This 2016 article in Continuum: Journal of Media and Cultural Studies employs a feminist approach to audience research and examines the interviews of women who regularly watch and enjoy action heroine films. I argue that participants in this study draw from ambivalent post-feminist discourses to negotiate the contradictions they find embedded in the representation of powerful women in action. The women interviewed are reluctant to believe that the female bodies onscreen are physically capable of the action they perform when compared with action heroes. Instead of viewing the action of the feminine body as literal, they interpret action heroines as visual metaphors for career and academic success and take pleasure in seeing women succeed despite adversity. Consequently, this study reveals that post-feminist sensibilities promote action heroines as successful in intellectual arenas, yet, simultaneously discipline action heroine bodies to render them unbelievable as physically powerful women. By analyzing participant interpretations of action heroines as visual metaphors, I articulate how post-feminist sensibilities make the powerful feminine body suspect.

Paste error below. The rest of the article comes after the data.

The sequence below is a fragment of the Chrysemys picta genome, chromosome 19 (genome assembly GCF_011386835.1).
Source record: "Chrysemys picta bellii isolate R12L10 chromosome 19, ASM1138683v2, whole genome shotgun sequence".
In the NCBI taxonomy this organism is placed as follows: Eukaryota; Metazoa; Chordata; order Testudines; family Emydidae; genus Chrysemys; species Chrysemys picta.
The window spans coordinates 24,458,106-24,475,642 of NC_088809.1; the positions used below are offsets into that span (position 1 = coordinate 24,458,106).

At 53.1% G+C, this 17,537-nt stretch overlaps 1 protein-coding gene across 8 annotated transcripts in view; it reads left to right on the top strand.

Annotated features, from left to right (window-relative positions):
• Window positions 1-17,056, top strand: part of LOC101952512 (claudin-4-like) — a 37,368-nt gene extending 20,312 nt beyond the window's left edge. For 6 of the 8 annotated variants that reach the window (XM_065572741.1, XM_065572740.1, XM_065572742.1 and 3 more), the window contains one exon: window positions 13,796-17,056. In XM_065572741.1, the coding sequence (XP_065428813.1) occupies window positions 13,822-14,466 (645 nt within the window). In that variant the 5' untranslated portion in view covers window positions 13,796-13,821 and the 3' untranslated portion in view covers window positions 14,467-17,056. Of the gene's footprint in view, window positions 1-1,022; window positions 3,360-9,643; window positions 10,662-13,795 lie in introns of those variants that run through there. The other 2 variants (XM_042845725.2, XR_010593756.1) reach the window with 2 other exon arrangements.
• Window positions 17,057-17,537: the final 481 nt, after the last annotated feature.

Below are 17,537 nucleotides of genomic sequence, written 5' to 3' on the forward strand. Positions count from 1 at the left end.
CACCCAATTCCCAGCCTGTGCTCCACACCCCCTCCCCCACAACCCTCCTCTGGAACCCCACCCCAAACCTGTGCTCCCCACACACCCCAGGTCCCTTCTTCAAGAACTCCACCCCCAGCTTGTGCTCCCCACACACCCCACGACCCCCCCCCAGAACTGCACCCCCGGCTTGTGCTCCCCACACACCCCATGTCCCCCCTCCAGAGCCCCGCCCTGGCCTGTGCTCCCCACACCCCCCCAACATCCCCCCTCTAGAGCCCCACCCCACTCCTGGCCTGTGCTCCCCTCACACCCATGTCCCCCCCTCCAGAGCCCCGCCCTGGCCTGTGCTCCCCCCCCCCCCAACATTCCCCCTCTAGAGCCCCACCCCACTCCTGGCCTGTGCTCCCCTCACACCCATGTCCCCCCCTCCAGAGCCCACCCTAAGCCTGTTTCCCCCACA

ABC’s hit television show, Scandal, features a powerful African American heroine who brokers her networks and political clout to solve problems for Washington D.C.’s power players. Olivia Pope’s (Kerry Washington) ability to succeed in a world dominated by White male elite might suggest that she lives in a post-racial, post-feminist U.S. society—one free from institutional racism and gender discrimination that might inhibit her professional ascent. Nevertheless, a close reading of the juxtaposition of her physical power against White male physicality reveals entrenched gendered and racial discourses of the body. In this chapter in Feminist Erasures: Challenging Backlash Culture edited by Kumi Sliva and Kaitlynn Mendes, I argue that post-feminist and post-racial discourses valorize Olivia’s professional clout as representative of a post-identity U.S. society while simultaneously denigrating her physical power via depictions of domination by her White male lovers. Assessments of popular texts such as Scandal allow us to take the pulse of dominant ideologies and determine the ebbs and flows of power within the popular imagination. As such, Scandal’s resonance in U.S. culture suggests that the professional success of Black women in U.S. society is imaginable and appealing in 21st century America. Nevertheless, a critical examination of the discourses of Black feminine power in popular television surfaces persistent anxieties and contradictions surrounding the Black female body—including the body of a self-professed “gladiators in a suit,” such as Olivia Pope.